[0025] Cellulose ethers can be used in tablet coatings. Cellulose ethers can form strong films with good adhesion. They can provide taste-masking qualities and can act as barriers for water-sensitive drugs or components, while adding no calories. Cellulose ethers also increase compressive strength and reduce friability, yet they increase overall tablet size by a small amount, preferably about 1-3 mm or less. Cellulose ethers have no ionic charge, are stable over a pH range of about 3 to 11, and are enzyme resistant. Also, cellulose ethers can pass through the intestinal tract essentially unchanged, thereby affirming the stability of these compounds to a wide range of biochemical and enzymatic systems. Coatings containing cellulose ethers can be applied in one pan, shorten coating time, reduce skilled operator requirements, and permit the use of automated coating systems.

[0026] Cellulose ethers can also be used in the granulation process of making tablets. Used at low concentration as binders in the granulation process, cellulose ethers can produce hard tablets with low friability, while not negatively affecting tablet disintegration. Because cellulose ethers can be used in a wide variety of solvent systems, they are extremely versatile in wet granulation formulations.

[0027] In hydrophilic matrix systems for controlled release, cellulose ethers are uniformly incorporated throughout the tablet. Upon contact with water, the outer tablet skin is partially hydrated, forming a gel layer. The rate of diffusion of actives out of the gel layer and the rate of erosion determine the overall tablet dissolution and drug delivery rates. Precise and reliable adjustments of these rates are possible because the properties of cellulose ethers have been documented.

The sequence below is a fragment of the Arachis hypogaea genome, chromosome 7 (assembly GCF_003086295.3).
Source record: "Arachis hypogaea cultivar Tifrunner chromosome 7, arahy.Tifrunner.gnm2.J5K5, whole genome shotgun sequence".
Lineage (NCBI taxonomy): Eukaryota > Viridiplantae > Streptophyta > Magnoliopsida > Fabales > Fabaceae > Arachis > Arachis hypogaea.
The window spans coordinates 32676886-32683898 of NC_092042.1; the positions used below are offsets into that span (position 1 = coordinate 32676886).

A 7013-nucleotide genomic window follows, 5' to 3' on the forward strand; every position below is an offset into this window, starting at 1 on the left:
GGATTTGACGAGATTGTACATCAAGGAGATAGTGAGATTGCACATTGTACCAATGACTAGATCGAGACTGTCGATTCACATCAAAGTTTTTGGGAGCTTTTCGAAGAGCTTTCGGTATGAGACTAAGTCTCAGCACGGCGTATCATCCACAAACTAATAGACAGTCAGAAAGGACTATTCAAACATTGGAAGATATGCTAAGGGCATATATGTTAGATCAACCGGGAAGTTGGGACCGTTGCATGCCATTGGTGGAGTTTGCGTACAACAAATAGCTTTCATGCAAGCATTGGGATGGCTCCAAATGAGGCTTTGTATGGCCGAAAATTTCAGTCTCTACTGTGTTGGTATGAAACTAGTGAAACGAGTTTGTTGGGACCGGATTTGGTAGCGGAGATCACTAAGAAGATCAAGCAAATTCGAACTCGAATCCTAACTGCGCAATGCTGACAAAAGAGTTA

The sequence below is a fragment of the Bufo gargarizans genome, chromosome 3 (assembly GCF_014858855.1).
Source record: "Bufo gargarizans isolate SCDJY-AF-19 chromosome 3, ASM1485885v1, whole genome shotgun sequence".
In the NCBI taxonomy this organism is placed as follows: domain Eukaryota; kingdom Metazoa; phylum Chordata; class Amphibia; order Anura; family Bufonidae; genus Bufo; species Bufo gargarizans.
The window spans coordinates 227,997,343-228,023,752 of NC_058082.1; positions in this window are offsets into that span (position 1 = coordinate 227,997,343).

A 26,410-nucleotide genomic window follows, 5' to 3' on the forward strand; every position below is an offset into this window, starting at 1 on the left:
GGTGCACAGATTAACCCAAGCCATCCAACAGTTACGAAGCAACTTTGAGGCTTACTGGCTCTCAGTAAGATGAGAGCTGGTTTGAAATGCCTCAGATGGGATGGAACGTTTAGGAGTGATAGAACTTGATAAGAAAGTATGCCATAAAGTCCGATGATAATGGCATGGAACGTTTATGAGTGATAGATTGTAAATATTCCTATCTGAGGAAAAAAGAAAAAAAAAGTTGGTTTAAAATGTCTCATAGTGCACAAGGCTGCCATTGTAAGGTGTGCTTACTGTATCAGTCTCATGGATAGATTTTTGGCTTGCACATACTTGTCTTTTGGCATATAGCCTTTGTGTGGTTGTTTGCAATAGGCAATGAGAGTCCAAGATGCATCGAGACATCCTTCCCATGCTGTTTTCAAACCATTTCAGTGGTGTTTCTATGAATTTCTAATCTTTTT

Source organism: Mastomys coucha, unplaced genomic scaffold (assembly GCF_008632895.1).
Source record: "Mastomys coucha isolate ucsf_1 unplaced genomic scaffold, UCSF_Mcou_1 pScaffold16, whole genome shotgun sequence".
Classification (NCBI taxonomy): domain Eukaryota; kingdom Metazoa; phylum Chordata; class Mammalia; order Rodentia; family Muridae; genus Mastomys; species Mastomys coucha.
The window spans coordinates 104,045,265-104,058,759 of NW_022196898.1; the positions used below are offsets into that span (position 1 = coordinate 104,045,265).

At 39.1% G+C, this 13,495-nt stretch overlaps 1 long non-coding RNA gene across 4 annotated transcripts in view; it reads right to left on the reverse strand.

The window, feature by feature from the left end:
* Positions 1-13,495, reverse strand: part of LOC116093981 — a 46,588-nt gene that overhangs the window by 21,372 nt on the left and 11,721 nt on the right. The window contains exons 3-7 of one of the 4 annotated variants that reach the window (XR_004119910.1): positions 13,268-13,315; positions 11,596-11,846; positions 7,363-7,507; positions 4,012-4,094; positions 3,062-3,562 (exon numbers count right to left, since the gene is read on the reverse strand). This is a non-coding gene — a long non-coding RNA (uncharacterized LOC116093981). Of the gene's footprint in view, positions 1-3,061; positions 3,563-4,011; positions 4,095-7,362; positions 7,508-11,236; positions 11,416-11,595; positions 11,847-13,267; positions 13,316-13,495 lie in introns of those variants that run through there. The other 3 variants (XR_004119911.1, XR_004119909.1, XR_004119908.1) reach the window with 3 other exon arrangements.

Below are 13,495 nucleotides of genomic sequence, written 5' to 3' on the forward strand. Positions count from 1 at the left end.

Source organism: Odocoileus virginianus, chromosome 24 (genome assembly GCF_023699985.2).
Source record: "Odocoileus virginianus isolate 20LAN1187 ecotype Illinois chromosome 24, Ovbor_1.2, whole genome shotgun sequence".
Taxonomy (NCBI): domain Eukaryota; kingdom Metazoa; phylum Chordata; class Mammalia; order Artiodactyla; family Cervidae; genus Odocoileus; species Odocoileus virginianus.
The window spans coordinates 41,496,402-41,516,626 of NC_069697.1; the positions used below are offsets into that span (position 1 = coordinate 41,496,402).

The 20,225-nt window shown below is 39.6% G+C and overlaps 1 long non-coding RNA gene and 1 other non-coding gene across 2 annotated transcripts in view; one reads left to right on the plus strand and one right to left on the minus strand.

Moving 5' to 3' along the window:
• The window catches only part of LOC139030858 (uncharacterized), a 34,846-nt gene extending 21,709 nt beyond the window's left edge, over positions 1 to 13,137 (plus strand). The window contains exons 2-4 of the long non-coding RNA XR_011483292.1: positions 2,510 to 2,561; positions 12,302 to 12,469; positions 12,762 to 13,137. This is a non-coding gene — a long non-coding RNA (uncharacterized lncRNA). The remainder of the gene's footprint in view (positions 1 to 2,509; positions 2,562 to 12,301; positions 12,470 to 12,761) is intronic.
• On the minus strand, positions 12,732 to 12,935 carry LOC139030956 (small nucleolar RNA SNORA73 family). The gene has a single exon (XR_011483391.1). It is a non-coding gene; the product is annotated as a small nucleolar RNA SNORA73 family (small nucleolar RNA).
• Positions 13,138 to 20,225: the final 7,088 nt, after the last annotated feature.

[0028] Cellulose ethers can be heated and mixed with plasticizers for extrusion or molding into a wide range of physical forms. Formulators use cellulose ether products to design single-unit matrix tablets, soft gel capsule replacements, and multi-particle delivery systems using extruded beads or shaped chips.

[0029] The preferred embodiments comprise a metal chlorophyllin chelate, which is a stable salt derivative of chlorophyll. Naturally occurring chlorophyll can exist as chlorophyll a, chlorophyll b, chlorophyll c, and chlorophyll d. Chlorophyll a and chlorophyll b are derived from plants and algae. A structure of chlorophyll is shown below. 2

1embedded image
R1R2R3
chlorophyll aCH3CH2CH3X
chlorophyll bCHOCH2CH3X
2embedded image
M = divalent metal